The latest Government estimates are that outstanding student loan debt in the United States exceeds 1.2 trillion dollars and is continuing to climb.  Research by one of the big banks indicated that as many as two thirds of all student loans had a default in payment at one time or another.  It is very obvious that there is a student loan crisis in America and it is only getting worse.
First, the bad news.  Most student loans cannot be discharged in bankruptcy.  This means if you go through a bankruptcy case you would still owe any balances on the student loans when the bankruptcy was completed.  There are very limited exceptions to this rule that we will deal with in another post.
The good news is that Chapter 13 bankruptcy can be a big help to someone with student loans that they cannot pay and can help stop the collection efforts of the student loan companies.  Even if you cannot pay all of your student loans in a Chapter 13 Plan that can last up to 5 years, you would have the student loan collectors off your back so that you would have breathing room to try and reorganize and hopefully, your situation would be better at the end of the 5 year Plan.  It is even possible that you could finish your Chapter 13 Plan that paid only a small part of the student loans and then turn around and file a new Plan and have another 5 years without having to deal with the aggressive collection tactics.  Of course you would have to qualify for Chapter 13 and that would depend on your situation at the time you were looking into filing, but there is nothing in the Bankruptcy Law that would prevent you from using Chapter 13 to deal with your student loans especially if the collection of the loans was causing you and your family a financial hardship.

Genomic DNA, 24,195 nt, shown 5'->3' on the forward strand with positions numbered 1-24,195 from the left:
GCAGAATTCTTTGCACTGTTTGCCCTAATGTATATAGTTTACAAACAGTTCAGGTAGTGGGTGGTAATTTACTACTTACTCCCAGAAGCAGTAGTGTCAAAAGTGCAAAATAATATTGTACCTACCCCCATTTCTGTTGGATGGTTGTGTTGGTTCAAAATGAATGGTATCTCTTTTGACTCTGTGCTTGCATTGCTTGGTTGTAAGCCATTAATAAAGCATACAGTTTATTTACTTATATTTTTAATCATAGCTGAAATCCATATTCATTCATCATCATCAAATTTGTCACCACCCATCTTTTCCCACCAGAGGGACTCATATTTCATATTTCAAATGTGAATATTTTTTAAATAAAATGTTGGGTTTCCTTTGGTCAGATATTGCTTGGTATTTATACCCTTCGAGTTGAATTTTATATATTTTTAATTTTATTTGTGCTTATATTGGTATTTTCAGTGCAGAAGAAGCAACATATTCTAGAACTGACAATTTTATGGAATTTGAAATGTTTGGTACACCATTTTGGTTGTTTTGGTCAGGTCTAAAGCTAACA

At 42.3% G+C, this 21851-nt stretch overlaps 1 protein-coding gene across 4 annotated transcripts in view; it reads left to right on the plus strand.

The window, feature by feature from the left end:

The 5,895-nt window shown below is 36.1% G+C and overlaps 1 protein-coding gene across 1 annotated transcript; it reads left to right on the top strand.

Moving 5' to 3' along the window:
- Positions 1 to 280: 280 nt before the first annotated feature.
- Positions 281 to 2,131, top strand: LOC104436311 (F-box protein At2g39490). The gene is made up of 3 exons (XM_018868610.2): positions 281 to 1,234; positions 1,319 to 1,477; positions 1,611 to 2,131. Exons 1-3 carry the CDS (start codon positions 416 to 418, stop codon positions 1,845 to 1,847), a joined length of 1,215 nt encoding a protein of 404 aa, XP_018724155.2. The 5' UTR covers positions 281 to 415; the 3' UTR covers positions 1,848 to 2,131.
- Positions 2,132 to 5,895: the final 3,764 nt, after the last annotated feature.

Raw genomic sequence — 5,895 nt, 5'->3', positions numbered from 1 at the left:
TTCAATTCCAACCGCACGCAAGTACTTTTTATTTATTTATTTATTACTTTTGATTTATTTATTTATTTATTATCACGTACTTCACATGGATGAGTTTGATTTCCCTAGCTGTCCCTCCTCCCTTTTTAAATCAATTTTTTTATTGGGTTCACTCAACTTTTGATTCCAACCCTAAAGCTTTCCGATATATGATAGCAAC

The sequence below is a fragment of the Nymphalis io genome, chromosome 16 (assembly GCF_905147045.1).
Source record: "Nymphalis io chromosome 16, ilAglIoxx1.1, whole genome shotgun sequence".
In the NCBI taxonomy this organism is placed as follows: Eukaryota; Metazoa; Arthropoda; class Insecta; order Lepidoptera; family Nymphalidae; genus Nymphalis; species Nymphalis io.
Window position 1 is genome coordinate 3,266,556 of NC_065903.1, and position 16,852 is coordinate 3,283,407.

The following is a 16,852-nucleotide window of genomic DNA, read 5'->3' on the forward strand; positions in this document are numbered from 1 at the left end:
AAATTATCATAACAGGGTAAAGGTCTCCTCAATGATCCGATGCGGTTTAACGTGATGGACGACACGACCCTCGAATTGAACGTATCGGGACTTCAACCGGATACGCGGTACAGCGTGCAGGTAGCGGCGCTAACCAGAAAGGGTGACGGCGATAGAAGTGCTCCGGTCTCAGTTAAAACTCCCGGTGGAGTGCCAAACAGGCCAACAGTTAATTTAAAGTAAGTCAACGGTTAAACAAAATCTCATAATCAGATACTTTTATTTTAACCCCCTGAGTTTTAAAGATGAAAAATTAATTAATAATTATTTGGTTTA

So, if nothing else, you can at least stall the student loan collectors for up to 5 years by forming your own repayment plan that may pay very little on the outstanding debt but at least you would have a chance to regroup and hopefully get your finances in better shape and then be able to deal with the student loans in the future.  If the loans are not too large, you might be able to pay them off in the Chapter 13 and be debt free when you complete the Plan.
David E. Phillips